The announcement made by Premier François Legault on Monday ordering all businesses to close by midnight on Tuesday raised several questions regarding the undesirable consequences this situation could have on several industries.
“When we questioned the Premier after his announcement, the list of exceptions to the shutdown order had not yet been made public. Moreover, the initial version of this list did not include the pulp and paper sector, which was only added later in the evening,” explained Renaud Gagné, Unifor’s Quebec director.
This caused concern within the union about the impact of this announcement on the pulp and paper and aluminum industries. “We couldn’t understand why several plants that produce goods used in the food manufacturing chain (packaging), or commodities such as tissue paper or even the pharmaceutical industry weren’t excluded,” he added.
These concerns included the following companies:
- The Rayonier plant in Témiscamingue, which produces cellulose pulp used in the manufacture of medications;
- Westrock (with plants in La Tuque and Montreal), which produces cardboard used in milk packaging, among other products;
- The Resolute mill in Saint-Félicien, which produces the kraft pulp used to make all tissue papers, toilet paper, diapers, etc., and that notably serves the needs of hospitals;
- All the paperboard plants that make packaging for the food industry, including Kruger, Cascades, Mitchel-Lincoln, etc.;
- Toundra Greenhouse (production of cucumbers) which is located adjacent to the Resolute mill in Saint-Félicien and whose heating needs are met using steam from the pulp mill.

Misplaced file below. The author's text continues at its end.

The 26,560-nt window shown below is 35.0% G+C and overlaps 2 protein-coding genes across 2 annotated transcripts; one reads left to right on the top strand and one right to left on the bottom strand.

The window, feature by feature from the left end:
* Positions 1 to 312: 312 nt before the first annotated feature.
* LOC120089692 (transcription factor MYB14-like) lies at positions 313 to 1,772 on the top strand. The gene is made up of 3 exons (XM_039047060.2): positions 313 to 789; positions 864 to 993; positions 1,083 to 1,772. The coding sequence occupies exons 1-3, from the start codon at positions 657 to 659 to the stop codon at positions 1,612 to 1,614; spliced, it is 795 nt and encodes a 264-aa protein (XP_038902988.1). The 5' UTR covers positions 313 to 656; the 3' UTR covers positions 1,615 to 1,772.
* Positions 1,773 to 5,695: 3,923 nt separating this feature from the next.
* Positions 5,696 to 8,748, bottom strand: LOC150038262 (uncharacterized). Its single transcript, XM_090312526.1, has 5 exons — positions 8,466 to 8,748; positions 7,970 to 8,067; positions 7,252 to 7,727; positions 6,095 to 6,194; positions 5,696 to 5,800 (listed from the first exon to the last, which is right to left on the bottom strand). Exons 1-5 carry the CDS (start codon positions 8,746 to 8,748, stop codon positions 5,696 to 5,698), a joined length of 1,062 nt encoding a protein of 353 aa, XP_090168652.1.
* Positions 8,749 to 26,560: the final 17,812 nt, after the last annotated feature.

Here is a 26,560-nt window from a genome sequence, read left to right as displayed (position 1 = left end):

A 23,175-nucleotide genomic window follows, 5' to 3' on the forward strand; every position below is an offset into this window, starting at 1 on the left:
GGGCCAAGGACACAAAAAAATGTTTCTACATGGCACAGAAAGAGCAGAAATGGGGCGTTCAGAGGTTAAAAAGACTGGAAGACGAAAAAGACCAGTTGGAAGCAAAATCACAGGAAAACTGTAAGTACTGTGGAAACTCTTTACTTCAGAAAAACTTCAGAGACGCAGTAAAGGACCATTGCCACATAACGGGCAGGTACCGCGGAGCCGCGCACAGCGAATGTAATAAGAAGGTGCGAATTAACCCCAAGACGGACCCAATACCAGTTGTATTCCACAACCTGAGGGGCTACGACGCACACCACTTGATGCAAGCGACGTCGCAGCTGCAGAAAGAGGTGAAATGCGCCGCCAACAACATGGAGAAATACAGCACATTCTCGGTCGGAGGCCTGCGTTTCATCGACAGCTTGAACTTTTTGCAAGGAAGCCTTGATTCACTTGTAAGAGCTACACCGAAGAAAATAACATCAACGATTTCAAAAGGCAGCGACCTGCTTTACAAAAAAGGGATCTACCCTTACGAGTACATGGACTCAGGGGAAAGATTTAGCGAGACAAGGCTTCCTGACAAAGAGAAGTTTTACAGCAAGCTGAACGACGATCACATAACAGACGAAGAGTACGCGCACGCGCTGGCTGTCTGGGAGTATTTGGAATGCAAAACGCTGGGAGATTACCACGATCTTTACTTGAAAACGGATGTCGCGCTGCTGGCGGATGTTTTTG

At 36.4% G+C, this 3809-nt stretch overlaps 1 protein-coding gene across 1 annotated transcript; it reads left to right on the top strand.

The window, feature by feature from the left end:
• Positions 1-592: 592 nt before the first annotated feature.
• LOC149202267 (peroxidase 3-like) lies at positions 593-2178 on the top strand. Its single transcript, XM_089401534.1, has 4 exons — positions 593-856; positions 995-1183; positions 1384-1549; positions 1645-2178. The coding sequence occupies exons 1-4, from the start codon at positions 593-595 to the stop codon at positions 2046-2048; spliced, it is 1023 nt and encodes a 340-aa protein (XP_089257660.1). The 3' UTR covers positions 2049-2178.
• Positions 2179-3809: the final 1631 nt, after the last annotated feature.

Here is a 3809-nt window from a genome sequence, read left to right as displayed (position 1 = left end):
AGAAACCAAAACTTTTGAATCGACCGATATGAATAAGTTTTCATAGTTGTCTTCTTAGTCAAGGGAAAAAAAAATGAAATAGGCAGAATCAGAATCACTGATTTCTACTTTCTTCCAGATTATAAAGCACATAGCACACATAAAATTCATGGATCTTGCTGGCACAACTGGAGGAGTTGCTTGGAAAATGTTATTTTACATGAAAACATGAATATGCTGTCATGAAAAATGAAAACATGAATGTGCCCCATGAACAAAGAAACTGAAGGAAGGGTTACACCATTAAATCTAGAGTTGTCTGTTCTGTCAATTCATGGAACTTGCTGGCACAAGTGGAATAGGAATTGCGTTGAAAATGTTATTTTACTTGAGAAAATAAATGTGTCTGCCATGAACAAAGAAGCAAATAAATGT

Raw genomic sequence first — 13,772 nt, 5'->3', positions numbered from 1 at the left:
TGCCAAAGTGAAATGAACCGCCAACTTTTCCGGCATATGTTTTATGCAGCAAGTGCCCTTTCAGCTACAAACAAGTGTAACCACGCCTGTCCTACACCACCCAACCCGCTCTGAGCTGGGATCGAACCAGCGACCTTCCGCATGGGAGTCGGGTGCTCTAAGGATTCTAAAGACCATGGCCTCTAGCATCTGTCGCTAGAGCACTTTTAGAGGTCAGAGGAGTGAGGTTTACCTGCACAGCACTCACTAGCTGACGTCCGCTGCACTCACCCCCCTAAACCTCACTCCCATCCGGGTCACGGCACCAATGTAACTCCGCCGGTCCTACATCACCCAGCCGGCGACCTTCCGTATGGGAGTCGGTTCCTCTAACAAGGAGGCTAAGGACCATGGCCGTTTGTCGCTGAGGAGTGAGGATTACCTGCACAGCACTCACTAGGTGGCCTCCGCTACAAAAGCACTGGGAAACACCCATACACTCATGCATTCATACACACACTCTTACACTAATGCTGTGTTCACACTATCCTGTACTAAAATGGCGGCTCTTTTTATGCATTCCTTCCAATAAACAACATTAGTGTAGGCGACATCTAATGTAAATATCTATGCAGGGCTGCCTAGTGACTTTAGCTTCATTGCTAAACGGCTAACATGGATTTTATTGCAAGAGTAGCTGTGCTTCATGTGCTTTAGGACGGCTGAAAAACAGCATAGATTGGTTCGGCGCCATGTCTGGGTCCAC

“But now that the pulp and paper sector has been added to the list, things are clearer. Nonetheless, it’s important to note that several plants in this sector whose production does not serve the needs of essential industries will be closed. Others will shut down due to surplus inventory. And those that do remain open will be operating at minimum capacity,” Gagné pointed out.
Aluminum smelters have also been placed on the list of exceptions to the order to close, but they will also have to operate at a reduced capacity. An exception has also been granted to some plants in the aerospace industry, as well as to the media and telecommunications sectors, among others.
Unifor also used the occasion to raise issues related to accessing payments under the assistance programs put in place by the governments. In the face of the hundreds of thousands of requests for aid flooding the different services, governments will need to think seriously about implementing additional mechanisms in order to make sure that no one has to go without resources over a period of several weeks.